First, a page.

June 17, 2008

The Weight of Smoke

Paul Auster's film Smoke opens with a parable of time, action, and memory: the writer Paul Benjamin enters a Brooklyn tobacco shop and while buying his tins of Schimmelpennicks cuts through the banter of the loitering regulars with the story of Sir Walter Raleigh's introduction of smoking to the court of Queen Elizabeth. He finishes with Raleigh's proof that he could determine the weight of smoke:

You mean, weigh smoke?

Exactly. Weigh smoke.

You can't do that. It's like weighing air.

I admit it's strange. Almost like weighing someone's soul. But Sir Walter was a clever guy. First, he took an unsmoked cigar and put it on a balance and weighed it. Then he lit up and smoked the cigar, carefully tapping the ashes into the balance pan. When he was finished, he put the butt into the pan with the ashes and weighed what was there. Then he subtracted that number from the original weight of the unsmoked cigar. The difference . . . was the weight of the smoke.

Expenditure makes the measure. Apprehension in what is absented. Like weighing someone's soul. The weight is found in the residue of accumulated effect, less the living, disappeared action; the inhale and exhale of time.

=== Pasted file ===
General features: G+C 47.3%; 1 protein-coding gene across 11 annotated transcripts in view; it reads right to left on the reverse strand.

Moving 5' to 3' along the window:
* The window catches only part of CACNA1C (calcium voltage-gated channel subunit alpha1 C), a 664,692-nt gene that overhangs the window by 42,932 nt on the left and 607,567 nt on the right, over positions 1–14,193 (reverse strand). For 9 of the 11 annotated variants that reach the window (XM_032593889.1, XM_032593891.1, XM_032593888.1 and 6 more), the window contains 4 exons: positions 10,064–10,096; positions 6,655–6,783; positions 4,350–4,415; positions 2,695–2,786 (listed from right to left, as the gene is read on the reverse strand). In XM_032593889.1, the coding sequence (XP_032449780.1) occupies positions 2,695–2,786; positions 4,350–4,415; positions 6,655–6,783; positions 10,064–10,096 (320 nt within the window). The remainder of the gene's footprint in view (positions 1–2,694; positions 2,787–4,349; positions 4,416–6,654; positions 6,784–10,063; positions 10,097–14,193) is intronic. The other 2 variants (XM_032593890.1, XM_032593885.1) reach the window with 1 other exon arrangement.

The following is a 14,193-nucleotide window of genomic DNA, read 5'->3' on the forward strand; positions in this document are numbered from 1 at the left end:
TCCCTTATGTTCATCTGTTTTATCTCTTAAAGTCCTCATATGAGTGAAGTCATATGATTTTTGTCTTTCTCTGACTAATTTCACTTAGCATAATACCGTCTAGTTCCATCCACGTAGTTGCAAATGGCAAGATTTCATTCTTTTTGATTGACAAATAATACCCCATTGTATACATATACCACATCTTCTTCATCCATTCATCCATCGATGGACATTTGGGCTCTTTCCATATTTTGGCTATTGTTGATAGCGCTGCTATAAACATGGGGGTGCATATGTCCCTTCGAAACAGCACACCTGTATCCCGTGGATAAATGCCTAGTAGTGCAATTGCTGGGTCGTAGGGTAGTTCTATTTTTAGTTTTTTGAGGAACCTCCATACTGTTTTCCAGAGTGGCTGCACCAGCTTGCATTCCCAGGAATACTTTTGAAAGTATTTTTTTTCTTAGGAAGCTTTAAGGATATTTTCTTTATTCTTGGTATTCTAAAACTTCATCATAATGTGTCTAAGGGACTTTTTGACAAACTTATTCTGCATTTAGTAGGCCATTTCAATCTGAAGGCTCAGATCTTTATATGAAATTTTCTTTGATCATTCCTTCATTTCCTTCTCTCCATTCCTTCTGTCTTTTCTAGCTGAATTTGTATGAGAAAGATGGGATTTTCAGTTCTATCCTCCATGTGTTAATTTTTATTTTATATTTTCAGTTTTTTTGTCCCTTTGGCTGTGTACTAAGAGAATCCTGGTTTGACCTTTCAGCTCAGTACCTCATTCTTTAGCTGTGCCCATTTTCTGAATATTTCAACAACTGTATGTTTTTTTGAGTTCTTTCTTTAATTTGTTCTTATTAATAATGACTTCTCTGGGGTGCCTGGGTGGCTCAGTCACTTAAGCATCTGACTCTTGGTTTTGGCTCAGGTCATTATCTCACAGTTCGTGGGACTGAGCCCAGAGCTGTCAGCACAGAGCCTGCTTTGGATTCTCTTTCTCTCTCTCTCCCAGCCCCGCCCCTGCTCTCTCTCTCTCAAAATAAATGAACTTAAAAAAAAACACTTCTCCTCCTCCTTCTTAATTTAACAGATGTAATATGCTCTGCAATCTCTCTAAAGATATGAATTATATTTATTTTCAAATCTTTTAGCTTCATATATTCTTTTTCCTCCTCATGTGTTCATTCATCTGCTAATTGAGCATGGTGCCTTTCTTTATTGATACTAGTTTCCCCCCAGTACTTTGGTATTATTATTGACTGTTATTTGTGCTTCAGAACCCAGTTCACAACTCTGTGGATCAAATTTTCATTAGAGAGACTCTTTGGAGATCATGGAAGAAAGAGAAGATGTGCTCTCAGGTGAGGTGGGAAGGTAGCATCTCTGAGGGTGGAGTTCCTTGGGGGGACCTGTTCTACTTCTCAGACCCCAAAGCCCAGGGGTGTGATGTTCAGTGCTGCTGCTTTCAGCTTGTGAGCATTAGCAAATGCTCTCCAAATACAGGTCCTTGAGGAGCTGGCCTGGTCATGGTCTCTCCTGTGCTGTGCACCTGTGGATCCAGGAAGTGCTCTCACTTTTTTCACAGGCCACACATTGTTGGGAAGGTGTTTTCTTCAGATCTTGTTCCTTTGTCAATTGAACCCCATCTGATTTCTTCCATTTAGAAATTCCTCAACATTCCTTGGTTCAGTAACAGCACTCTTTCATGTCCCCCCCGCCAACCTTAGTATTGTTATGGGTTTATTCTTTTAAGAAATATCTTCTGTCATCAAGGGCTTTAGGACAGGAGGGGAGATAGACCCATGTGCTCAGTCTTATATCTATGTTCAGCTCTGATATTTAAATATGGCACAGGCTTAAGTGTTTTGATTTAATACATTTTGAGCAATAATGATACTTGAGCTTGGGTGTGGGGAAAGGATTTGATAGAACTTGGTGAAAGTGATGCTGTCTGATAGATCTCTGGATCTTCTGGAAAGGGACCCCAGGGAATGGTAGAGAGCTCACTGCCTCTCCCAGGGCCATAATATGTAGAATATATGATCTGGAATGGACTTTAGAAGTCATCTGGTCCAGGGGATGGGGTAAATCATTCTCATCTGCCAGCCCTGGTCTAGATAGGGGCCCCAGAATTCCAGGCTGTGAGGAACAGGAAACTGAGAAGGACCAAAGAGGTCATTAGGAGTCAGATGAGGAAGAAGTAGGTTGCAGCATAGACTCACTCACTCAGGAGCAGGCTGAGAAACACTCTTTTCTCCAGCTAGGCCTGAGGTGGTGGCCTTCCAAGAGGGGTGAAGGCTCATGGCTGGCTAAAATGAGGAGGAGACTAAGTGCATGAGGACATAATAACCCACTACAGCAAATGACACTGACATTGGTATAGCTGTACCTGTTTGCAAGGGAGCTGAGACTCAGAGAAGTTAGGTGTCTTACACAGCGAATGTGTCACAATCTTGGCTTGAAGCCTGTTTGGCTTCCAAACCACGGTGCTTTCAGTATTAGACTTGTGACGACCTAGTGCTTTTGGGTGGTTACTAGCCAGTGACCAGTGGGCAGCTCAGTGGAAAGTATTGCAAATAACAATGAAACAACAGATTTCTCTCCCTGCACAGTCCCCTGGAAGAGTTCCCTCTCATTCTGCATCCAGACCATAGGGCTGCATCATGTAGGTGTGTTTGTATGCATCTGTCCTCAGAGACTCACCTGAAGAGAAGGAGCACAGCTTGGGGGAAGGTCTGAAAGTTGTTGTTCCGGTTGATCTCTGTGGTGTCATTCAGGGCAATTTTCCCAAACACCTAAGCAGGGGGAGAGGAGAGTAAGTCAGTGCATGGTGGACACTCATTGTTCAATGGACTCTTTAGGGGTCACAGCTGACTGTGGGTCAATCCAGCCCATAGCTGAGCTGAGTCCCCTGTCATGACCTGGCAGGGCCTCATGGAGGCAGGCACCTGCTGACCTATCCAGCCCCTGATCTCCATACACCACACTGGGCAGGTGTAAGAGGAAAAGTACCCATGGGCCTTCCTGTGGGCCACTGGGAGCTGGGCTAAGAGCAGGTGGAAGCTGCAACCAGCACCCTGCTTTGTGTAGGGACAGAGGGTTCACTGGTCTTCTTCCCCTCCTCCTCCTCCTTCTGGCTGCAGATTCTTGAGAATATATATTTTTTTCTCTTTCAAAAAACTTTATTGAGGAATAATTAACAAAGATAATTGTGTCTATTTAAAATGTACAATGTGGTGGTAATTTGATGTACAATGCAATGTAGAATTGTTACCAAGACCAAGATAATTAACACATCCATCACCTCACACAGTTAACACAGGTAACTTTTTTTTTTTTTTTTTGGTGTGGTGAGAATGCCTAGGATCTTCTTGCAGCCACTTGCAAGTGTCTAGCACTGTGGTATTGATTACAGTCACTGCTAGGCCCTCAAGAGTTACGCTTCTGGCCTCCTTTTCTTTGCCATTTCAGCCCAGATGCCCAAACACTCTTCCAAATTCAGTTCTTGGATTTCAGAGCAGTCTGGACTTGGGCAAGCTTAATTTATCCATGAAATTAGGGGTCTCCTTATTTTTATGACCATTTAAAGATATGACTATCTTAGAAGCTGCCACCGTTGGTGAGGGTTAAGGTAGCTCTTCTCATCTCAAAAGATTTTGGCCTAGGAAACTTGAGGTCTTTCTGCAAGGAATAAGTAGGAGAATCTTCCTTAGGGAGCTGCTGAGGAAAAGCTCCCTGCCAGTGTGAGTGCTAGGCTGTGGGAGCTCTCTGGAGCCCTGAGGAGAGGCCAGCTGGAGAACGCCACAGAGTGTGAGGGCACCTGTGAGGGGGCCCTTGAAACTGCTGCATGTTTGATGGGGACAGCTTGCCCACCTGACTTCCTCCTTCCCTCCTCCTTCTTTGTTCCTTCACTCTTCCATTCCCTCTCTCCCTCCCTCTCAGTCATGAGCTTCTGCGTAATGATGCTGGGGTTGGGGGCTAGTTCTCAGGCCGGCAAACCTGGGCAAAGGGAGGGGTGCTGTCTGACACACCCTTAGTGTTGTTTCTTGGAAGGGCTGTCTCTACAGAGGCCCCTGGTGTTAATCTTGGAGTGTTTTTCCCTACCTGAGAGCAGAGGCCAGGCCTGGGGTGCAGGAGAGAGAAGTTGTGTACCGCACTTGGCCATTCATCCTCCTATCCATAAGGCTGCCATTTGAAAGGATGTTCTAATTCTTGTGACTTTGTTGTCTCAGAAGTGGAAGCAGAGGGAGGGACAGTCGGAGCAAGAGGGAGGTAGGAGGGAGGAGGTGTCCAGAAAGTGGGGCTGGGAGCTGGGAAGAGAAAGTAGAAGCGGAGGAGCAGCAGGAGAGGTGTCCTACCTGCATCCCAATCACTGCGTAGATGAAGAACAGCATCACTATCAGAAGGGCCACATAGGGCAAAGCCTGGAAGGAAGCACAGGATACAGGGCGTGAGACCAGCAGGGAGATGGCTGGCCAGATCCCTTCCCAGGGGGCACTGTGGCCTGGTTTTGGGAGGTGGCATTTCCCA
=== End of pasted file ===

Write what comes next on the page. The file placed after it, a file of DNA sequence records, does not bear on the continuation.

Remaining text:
This idea of what remains is the spirit of Nicholson Baker's Human Smoke: The Beginnings of World War II, the End of Civilization, a sparse collection of word artifacts that are assembled to take the measure of the cataclysms that came in crematoria and fire bomb.

When Louis Menand tried to review the book he became fixated on the afterword, in which Baker reasons that the best actions of the period, morally, were those of pacifistic resistance. The substance of the book, however, is not in the author's afterword, but in the remnants through which Baker takes the measure of the war. The sparsity of the prose, the fragmented approach, and as Baker himself emphasizes, the strategic use of white space, constitute a crucial rhythm of reading; a re-creation of the tap-tap of the figural cigar as the war was approached, the tap-tap of Churchill's fine dining while people were starved. In other words, to speak historically, which Menand insists upon, safe-guards the righteous thought by positing only the strategies of states against the eventual, grand necessity of allied victory:

These were the imperfect states that history produced to oppose a genocidal, imperialistic totalitarianism. Why did these states resort to violence? Isn’t the obvious answer “Because appeasement had failed”?

Baker, on the other hand, offers the chance to remember that the decisions taken to use starvation as a weapon, and to annihilate civilian populations for purposes in fact detrimental to that "victory," are made in living environments of contested ideologies and the battle of possibilities. To write of "imperfect states that history produced" is to confuse levels of authorship, to deny that so much abundant life and word and attempts to resist power went up in smoke before the historian came to cut apart the cooled corpse.